One of the highlights of many in the book is how she wouldn’t let the restrictions of physical access hinder her goal of personal access to higher education. She wanted to be a teacher and nothing was going to stand in her way.

After a long, fruitless search for an accessible college in Michigan, Madonna College in Livonia referred her to Marymount Junior College in Boca Raton, Fla., which featured an accessible campus.

“It worked out perfectly,” said Ford, who then returned to Michigan where she attended Madonna College after the school completed its new accessible student residence building which “was an easy walk to the main accessible academic building.” She attended Madonna on a scholarship and graduated in the spring of 1968.

Before college, Ginger attended St. Joseph School K-8th Grades in Dexter and graduated in 1960. She moved on to St. Thomas High School for her freshman year but had to leave St. Thomas after her last surgery resulted in a full-length leg cast with crutches. She simply couldn’t manage all the stairs at St. Thomas.

So she transferred to Dexter High School for her sophomore year and then returned to St. Thomas for her junior and senior years, graduating with the class of 1960.

Even though she has retired from teaching, Ford is still very active in the community and still very much LIVING her life. Almost seven years ago, she helped start a writer’s group at The Cedars of Dexter with resident and board member, Paul Schubert. She named their comfortable size group: The Cedar Chips Writing Group of Dexter.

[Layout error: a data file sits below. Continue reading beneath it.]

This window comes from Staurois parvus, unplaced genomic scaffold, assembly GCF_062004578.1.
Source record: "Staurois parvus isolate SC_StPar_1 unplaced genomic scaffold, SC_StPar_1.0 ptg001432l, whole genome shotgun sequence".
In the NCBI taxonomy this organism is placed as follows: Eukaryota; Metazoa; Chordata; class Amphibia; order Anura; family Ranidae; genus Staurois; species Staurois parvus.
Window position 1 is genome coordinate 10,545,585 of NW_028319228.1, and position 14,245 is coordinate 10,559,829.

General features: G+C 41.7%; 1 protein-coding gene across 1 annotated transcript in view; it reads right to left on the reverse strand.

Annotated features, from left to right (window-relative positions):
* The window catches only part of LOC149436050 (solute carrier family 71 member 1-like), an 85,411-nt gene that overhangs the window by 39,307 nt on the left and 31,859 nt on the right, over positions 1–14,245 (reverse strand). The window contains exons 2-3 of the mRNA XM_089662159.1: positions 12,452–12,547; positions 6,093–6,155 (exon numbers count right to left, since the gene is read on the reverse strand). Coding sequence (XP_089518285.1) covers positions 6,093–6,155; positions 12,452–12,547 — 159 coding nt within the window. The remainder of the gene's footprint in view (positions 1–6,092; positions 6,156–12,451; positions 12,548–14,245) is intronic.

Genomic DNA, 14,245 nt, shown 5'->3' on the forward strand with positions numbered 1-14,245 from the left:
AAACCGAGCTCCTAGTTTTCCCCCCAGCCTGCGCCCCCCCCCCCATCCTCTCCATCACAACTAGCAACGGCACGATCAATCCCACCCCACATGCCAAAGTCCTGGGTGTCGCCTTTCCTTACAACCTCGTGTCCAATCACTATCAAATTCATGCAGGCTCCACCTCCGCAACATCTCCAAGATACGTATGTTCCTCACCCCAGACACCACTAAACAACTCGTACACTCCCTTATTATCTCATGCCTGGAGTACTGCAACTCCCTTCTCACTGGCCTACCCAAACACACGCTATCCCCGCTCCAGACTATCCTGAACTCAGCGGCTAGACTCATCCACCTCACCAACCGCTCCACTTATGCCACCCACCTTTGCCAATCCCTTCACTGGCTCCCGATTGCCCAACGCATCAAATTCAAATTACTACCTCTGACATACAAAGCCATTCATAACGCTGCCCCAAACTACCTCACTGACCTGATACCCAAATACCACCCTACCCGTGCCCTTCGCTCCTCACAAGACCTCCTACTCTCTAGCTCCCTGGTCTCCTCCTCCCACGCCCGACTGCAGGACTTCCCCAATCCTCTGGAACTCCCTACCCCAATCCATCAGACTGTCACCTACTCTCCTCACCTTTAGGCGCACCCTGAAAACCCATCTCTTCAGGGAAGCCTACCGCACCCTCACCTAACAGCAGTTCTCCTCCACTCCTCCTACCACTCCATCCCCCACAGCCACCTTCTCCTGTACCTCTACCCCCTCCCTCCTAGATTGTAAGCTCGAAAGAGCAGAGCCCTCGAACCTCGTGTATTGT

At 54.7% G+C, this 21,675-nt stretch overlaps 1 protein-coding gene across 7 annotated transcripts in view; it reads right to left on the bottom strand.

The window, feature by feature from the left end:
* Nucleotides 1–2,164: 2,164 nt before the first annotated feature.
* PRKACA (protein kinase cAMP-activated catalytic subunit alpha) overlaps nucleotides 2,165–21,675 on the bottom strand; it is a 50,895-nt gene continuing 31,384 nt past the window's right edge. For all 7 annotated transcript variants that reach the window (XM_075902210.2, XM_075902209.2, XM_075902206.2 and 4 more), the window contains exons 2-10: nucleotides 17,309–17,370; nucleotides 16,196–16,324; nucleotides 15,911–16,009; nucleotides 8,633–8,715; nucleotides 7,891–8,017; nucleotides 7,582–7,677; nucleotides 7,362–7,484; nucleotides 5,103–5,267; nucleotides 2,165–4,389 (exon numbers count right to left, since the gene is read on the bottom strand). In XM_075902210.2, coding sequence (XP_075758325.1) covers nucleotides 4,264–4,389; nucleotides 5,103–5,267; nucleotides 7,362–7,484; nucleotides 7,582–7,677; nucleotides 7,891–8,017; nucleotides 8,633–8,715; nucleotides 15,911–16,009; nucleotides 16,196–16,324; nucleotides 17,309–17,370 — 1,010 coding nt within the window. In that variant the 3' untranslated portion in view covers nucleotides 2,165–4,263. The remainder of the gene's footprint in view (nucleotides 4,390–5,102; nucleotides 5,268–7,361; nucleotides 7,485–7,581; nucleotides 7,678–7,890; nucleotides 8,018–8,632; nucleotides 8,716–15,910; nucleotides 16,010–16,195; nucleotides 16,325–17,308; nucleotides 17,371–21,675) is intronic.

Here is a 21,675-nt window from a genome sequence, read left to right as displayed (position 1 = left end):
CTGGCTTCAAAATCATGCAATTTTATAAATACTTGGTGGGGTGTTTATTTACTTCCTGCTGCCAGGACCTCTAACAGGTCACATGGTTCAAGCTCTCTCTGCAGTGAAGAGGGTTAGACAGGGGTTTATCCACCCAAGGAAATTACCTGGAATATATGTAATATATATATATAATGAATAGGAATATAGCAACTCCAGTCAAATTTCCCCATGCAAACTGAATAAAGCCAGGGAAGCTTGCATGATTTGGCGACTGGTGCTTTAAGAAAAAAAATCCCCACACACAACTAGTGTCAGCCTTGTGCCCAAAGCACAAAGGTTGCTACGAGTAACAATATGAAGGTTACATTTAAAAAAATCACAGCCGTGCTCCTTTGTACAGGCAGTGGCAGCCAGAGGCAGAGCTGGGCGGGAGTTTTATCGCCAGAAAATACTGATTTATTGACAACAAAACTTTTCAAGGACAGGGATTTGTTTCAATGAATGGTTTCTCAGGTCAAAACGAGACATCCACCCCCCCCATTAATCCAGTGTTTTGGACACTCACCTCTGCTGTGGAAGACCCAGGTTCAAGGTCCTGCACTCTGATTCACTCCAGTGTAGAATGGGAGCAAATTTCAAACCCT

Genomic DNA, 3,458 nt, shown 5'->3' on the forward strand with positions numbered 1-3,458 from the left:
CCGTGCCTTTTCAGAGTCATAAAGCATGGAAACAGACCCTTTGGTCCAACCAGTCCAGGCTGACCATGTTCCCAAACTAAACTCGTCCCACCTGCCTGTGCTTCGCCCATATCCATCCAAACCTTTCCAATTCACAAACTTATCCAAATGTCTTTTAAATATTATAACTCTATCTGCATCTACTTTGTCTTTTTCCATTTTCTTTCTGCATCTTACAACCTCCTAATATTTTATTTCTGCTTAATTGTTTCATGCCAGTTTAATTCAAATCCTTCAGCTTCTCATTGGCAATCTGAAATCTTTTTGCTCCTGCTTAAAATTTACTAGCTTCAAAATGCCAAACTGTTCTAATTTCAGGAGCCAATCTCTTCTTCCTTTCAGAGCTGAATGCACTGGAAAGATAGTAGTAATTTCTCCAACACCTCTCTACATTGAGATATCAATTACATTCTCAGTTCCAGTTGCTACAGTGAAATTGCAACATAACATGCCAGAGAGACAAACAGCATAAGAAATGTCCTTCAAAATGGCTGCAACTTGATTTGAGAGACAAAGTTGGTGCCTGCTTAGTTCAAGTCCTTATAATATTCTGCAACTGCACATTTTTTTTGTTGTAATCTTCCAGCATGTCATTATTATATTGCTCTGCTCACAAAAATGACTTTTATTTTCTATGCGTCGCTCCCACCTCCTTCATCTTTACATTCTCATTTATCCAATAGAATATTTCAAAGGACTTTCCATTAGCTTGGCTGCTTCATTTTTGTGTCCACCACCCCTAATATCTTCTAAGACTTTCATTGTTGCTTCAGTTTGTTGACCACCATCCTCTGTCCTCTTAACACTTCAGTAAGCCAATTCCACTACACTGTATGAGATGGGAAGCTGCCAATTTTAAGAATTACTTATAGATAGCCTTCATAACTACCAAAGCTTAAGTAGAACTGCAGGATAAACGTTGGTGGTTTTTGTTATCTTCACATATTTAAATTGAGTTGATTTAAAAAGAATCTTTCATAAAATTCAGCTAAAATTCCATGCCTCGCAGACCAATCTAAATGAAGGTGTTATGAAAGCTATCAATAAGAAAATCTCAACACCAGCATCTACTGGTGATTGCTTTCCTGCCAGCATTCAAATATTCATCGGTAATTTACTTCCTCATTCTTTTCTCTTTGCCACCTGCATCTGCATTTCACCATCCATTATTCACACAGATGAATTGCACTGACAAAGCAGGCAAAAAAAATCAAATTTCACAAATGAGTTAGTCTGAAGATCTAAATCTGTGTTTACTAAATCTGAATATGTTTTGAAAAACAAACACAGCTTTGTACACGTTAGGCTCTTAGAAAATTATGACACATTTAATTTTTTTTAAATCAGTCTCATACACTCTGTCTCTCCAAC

The group meets at the clubhouse twice a month for three hours bringing their No. 2 sharpened yellow pencils and legal pad paper (or laptop) to work on their craft.

This is where her book really got started. When it was finished this past fall, she worked on a short story about her life in retirement when she went on a cruise through the Eastern Caribbean with her son David called “Dancing Through the Stages of Life.” She submitted it in the 86th Writing Digest Contest and has recently earned “Honorable Mention” in the Inspiration Category.

“Ginger Stands Her Ground” is a very personal look at the complexities of being disabled before the ADA and is an inspiring story of the meaning of family, the importance of faith and the ultimate triumph of love.

The book was published by Fifth Avenue Press (Ann Arbor District Library) and can be easily obtained in paperback or kindle by going on Amazon.com. To order a copy of the book: https://www.amazon.com/Ginger-Stands-Her-Ground-Memoir/dp/194798912X

Ford will be selling and signing her book on April 14 at the Chelsea Spring Expo from 10 a.m. to 3 p.m. at the Senior Center in Chelsea.

MAIN Photo: Virginia Ford at a recent book signing with her editor Alex Kourvo at the Ann Arbor District Library